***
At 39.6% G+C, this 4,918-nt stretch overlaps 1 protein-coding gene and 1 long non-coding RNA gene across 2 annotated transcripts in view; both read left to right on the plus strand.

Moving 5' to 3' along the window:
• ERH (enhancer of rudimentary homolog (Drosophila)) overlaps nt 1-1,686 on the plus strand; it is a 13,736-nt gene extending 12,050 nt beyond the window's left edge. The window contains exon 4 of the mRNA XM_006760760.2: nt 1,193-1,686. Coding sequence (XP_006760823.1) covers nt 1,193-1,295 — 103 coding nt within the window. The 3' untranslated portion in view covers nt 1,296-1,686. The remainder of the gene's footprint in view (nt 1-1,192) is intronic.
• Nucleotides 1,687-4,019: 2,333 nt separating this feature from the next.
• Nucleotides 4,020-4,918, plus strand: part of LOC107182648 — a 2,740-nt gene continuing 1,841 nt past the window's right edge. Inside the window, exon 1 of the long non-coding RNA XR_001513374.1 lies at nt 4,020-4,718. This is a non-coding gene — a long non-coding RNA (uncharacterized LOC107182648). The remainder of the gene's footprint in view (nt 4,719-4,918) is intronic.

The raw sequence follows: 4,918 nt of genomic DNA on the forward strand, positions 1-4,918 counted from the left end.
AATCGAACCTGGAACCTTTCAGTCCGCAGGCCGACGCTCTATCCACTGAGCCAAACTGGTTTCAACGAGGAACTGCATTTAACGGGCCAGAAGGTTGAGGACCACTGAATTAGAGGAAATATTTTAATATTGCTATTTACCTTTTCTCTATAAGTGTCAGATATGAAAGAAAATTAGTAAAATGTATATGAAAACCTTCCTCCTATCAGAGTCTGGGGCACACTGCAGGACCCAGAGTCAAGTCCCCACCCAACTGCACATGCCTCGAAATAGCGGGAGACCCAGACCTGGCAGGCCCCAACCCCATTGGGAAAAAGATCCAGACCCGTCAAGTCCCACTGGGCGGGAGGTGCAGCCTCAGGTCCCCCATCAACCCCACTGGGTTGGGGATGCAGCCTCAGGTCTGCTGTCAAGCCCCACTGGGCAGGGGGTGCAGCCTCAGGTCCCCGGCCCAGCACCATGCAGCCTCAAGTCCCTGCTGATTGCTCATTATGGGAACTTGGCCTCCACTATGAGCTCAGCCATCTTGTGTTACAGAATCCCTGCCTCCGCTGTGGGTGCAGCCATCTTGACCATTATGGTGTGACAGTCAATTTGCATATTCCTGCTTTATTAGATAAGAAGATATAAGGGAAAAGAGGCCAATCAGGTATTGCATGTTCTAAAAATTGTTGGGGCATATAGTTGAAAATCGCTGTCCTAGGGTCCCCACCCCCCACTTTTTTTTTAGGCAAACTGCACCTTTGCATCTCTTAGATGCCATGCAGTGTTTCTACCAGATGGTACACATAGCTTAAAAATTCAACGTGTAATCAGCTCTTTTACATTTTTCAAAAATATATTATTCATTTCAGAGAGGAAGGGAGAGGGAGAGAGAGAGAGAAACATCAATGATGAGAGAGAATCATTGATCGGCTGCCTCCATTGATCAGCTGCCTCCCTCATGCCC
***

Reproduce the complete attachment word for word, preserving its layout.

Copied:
At 39.6% G+C, this 4,918-nt stretch overlaps 1 protein-coding gene and 1 long non-coding RNA gene across 2 annotated transcripts in view; both read left to right on the plus strand.

Moving 5' to 3' along the window:
• ERH (enhancer of rudimentary homolog (Drosophila)) overlaps nt 1-1,686 on the plus strand; it is a 13,736-nt gene extending 12,050 nt beyond the window's left edge. The window contains exon 4 of the mRNA XM_006760760.2: nt 1,193-1,686. Coding sequence (XP_006760823.1) covers nt 1,193-1,295 — 103 coding nt within the window. The 3' untranslated portion in view covers nt 1,296-1,686. The remainder of the gene's footprint in view (nt 1-1,192) is intronic.
• Nucleotides 1,687-4,019: 2,333 nt separating this feature from the next.
• Nucleotides 4,020-4,918, plus strand: part of LOC107182648 — a 2,740-nt gene continuing 1,841 nt past the window's right edge. Inside the window, exon 1 of the long non-coding RNA XR_001513374.1 lies at nt 4,020-4,718. This is a non-coding gene — a long non-coding RNA (uncharacterized LOC107182648). The remainder of the gene's footprint in view (nt 4,719-4,918) is intronic.

The raw sequence follows: 4,918 nt of genomic DNA on the forward strand, positions 1-4,918 counted from the left end.
AATCGAACCTGGAACCTTTCAGTCCGCAGGCCGACGCTCTATCCACTGAGCCAAACTGGTTTCAACGAGGAACTGCATTTAACGGGCCAGAAGGTTGAGGACCACTGAATTAGAGGAAATATTTTAATATTGCTATTTACCTTTTCTCTATAAGTGTCAGATATGAAAGAAAATTAGTAAAATGTATATGAAAACCTTCCTCCTATCAGAGTCTGGGGCACACTGCAGGACCCAGAGTCAAGTCCCCACCCAACTGCACATGCCTCGAAATAGCGGGAGACCCAGACCTGGCAGGCCCCAACCCCATTGGGAAAAAGATCCAGACCCGTCAAGTCCCACTGGGCGGGAGGTGCAGCCTCAGGTCCCCCATCAACCCCACTGGGTTGGGGATGCAGCCTCAGGTCTGCTGTCAAGCCCCACTGGGCAGGGGGTGCAGCCTCAGGTCCCCGGCCCAGCACCATGCAGCCTCAAGTCCCTGCTGATTGCTCATTATGGGAACTTGGCCTCCACTATGAGCTCAGCCATCTTGTGTTACAGAATCCCTGCCTCCGCTGTGGGTGCAGCCATCTTGACCATTATGGTGTGACAGTCAATTTGCATATTCCTGCTTTATTAGATAAGAAGATATAAGGGAAAAGAGGCCAATCAGGTATTGCATGTTCTAAAAATTGTTGGGGCATATAGTTGAAAATCGCTGTCCTAGGGTCCCCACCCCCCACTTTTTTTTTAGGCAAACTGCACCTTTGCATCTCTTAGATGCCATGCAGTGTTTCTACCAGATGGTACACATAGCTTAAAAATTCAACGTGTAATCAGCTCTTTTACATTTTTCAAAAATATATTATTCATTTCAGAGAGGAAGGGAGAGGGAGAGAGAGAGAGAAACATCAATGATGAGAGAGAATCATTGATCGGCTGCCTCCATTGATCAGCTGCCTCCCTCATGCCC